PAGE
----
Enough with the May flowers!

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April showers bring May flowers, right? We hear that every year. In fact, I’m sure I’ve written about May flowers a couple of times in the dozen years I’ve been writing this column.

Well, I’ve had enough of writing about flowers and I’m switching things up. Spring also marks the start of vegetable gardening season, which brings to mind the many such gardens in Roseland, Pullman and Kensington. Personally, I’ve never had a green thumb, but the array of colorful and abundant vegetable gardens has stayed with me since childhood.

Growing up in Roseland, I ran across gardens big and small, both literally and figuratively. Whether jumping fences to cut across yards, playing in those yards with neighborhood kids, or riding my bike past victory and community gardens, there was no getting around it: Roseland had a lot of gardens. There were even natural fields of produce of sorts for picking radicchio at the Metropolitan Sanitary District across from the Rosebud Farms Store on 130th Street.

In Pullman, victory gardens were a big part of the war effort during World War II. Almost every yard had a garden to produce food for the home. The Italian immigrants always had a touch of the old country, with their gardens providing an abundant table of produce. With mom-and-pop stores on almost every other block providing the main meal, the garden produced the produce for every dinner table.

There were even community gardens throughout Roseland. Vivian Battalgin Jurinak recently reminded me of one that she passed by often while growing up. It was located “down the hill” on 103rd Street. (“Down the hill” was a very popular Roseland term referring to anything east of Michigan Avenue).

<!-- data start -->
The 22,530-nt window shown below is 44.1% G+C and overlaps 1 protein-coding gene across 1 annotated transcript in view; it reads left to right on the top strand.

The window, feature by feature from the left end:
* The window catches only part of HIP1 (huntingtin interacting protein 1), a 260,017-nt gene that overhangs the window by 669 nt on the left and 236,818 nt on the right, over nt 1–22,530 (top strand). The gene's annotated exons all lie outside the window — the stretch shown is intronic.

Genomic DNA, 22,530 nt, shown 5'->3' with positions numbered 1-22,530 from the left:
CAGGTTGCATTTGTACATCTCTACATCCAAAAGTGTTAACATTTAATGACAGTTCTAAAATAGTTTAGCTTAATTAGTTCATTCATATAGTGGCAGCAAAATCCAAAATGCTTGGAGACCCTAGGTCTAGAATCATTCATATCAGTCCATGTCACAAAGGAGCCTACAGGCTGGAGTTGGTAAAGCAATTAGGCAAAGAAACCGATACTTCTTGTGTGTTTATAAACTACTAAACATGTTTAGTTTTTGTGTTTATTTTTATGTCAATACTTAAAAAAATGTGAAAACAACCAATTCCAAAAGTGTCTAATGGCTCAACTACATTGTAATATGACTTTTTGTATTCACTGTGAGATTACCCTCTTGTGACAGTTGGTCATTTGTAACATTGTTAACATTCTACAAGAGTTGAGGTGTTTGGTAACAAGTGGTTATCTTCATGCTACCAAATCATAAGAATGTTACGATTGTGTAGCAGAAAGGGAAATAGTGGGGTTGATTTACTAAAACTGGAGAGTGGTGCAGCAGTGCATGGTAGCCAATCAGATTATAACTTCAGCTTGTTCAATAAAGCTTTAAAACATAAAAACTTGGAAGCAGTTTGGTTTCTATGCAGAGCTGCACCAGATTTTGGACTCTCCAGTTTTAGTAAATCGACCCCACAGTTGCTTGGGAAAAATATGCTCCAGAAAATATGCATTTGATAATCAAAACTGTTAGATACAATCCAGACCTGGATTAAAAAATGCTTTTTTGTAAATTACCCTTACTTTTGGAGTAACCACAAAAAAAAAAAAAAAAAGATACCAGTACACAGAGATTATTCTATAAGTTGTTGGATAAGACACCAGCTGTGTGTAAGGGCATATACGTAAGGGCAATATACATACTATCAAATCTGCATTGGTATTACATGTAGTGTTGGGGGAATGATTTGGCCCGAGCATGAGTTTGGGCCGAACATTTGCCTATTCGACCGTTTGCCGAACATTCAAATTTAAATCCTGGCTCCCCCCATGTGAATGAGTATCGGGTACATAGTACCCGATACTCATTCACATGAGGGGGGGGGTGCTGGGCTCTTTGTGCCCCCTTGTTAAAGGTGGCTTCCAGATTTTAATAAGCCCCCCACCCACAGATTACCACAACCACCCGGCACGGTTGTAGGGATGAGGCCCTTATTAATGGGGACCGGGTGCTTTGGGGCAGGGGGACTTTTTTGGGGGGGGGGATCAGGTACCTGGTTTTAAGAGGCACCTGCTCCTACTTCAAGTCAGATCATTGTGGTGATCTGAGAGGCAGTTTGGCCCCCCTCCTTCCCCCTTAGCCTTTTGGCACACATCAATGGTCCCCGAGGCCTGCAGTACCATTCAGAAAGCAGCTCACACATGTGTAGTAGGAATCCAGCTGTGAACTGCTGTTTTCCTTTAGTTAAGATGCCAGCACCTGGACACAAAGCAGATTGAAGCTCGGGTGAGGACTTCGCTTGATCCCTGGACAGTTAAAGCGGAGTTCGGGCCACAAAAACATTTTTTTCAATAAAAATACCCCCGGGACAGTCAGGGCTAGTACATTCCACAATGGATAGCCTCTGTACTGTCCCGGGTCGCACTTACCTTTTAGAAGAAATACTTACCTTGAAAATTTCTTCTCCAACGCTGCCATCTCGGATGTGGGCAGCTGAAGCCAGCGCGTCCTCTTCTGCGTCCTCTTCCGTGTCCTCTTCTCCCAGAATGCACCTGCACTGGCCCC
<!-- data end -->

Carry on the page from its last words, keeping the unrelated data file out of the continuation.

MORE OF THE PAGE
At 116th and Michigan Avenue there was a large open lot that we called “old lady Larocca’s garden.” She could be seen tending to it during the warmer months. Roaming through the local allies, we always passed by a lot of gardens. Our house, which was at 15 E. 116th St., was at the other end of the block right next to one of those allies.

Before turning left at the last garage, our alley led straight to the back of St. Louis of France Church. Next to the church building stood to one of the best neighborhood gardens. It was in the yard of one of our playmates. Alex and Rosemary Angio’s family lived on the first floor and their Nonno Frank and Nonna Rose Arvia lived on the second floor.

Rose and Frank Arvia

Their Nonno Arvia was a no-nonsense gardener and would work that garden every day. Trust me when I tell you that we kids had nothing to do with it! We didn’t dare play in or near the garden — that would be needlessly risking Nonno Arvia’s wrath.

Their nonno’s garden was full of brightly colored tomatoes, red and green peppers, Swiss chard and spinach, and a variety of other produce. I vividly recall that the garden took up a good half of the yard from the fence at the alley all the way up to the brown-sided house.